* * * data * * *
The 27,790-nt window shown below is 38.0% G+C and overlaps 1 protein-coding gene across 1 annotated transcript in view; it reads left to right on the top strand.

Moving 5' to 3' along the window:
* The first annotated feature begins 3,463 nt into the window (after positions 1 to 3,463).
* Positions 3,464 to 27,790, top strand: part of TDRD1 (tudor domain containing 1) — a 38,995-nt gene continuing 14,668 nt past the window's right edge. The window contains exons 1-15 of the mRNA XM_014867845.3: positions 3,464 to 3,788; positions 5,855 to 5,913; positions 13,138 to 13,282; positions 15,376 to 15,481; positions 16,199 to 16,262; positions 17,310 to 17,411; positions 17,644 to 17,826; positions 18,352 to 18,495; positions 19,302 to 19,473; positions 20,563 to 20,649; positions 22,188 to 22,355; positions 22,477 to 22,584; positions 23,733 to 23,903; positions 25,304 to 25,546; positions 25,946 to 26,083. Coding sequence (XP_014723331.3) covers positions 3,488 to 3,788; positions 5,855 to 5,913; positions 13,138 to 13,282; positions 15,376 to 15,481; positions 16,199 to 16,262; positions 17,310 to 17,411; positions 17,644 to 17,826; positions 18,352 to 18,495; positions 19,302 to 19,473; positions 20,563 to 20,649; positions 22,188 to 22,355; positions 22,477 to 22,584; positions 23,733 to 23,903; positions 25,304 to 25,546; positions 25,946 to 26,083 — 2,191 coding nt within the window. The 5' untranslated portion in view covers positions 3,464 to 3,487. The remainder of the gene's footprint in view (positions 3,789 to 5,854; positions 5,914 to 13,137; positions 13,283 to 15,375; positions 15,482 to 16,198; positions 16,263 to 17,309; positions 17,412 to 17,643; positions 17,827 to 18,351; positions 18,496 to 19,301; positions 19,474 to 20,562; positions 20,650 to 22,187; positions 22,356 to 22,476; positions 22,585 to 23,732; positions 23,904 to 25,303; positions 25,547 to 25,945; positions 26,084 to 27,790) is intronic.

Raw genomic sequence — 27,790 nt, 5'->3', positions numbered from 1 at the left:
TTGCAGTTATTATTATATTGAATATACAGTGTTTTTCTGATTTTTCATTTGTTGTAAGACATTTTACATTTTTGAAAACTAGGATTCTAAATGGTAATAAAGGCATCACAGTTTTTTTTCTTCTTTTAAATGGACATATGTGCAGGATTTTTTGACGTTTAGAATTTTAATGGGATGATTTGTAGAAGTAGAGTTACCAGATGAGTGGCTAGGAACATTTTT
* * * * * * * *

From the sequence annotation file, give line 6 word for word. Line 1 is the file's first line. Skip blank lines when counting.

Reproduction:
TTGCAGTTATTATTATATTGAATATACAGTGTTTTTCTGATTTTTCATTTGTTGTAAGACATTTTACATTTTTGAAAACTAGGATTCTAAATGGTAATAAAGGCATCACAGTTTTTTTTCTTCTTTTAAATGGACATATGTGCAGGATTTTTTGACGTTTAGAATTTTAATGGGATGATTTGTAGAAGTAGAGTTACCAGATGAGTGGCTAGGAACATTTTT